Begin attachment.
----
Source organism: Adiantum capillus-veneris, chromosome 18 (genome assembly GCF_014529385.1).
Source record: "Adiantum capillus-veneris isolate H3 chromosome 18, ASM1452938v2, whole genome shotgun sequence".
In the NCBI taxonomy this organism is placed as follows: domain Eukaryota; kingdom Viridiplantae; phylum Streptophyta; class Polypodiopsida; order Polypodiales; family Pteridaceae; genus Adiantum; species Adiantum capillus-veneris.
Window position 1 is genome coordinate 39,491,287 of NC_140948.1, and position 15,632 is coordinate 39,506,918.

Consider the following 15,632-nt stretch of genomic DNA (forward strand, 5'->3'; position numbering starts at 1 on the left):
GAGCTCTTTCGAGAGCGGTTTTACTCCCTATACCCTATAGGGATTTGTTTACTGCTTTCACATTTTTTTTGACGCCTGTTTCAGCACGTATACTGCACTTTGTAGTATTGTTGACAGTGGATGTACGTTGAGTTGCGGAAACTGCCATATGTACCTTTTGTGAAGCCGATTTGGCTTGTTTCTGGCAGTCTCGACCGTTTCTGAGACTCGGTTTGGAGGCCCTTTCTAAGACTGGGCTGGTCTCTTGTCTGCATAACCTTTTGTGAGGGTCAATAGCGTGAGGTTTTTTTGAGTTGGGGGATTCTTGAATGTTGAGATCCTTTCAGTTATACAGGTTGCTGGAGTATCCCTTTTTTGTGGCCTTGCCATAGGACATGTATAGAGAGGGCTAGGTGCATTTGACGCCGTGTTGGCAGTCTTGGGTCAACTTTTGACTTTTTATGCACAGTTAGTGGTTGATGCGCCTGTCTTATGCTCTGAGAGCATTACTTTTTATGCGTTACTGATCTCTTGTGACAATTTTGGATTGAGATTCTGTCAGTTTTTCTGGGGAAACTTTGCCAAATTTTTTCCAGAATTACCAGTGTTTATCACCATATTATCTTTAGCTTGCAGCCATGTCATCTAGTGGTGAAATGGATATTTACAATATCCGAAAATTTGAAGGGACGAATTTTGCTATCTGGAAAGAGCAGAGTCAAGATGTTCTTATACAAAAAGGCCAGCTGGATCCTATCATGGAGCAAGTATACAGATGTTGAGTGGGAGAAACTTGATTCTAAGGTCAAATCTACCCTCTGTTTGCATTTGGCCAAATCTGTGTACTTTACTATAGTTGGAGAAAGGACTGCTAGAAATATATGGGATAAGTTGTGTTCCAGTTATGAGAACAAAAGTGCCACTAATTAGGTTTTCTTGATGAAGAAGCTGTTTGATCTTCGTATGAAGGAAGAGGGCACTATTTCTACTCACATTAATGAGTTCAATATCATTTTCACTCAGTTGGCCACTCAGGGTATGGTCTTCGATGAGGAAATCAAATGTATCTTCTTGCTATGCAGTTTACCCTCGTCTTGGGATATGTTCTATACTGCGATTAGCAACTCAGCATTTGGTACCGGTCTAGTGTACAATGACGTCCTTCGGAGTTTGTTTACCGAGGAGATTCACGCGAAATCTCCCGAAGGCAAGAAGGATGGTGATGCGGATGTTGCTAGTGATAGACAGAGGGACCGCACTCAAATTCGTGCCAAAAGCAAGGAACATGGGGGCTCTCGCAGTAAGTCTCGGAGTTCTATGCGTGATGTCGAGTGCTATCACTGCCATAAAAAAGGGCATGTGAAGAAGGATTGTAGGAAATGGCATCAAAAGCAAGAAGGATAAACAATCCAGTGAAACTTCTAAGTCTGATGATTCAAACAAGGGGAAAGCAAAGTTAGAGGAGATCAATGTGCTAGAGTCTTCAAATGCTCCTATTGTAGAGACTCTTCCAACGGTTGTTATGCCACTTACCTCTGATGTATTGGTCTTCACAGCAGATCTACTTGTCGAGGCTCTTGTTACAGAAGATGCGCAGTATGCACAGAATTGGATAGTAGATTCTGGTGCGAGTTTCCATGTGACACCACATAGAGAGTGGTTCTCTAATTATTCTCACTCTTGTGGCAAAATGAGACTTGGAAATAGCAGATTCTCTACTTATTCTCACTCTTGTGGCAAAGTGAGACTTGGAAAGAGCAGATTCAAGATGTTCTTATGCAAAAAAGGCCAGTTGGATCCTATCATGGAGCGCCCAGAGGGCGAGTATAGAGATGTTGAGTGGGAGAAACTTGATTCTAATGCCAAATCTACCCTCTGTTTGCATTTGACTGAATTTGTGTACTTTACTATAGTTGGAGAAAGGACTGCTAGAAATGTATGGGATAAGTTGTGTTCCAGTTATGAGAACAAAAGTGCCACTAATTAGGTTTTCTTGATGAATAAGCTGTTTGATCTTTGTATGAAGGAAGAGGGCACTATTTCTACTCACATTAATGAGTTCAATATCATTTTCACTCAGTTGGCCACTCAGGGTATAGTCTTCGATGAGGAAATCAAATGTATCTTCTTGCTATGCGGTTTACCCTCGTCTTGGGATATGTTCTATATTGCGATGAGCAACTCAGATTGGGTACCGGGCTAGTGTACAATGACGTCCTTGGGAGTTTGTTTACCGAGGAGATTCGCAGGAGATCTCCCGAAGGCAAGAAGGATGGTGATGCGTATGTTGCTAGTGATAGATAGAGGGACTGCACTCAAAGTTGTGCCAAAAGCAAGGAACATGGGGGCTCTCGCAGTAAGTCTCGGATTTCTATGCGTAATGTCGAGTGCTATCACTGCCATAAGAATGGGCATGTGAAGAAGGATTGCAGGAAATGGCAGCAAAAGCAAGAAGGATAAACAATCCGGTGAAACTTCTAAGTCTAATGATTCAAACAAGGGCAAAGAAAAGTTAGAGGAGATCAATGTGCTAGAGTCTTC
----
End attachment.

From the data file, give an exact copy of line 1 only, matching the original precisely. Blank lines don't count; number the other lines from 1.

Source organism: Adiantum capillus-veneris, chromosome 18 (genome assembly GCF_014529385.1).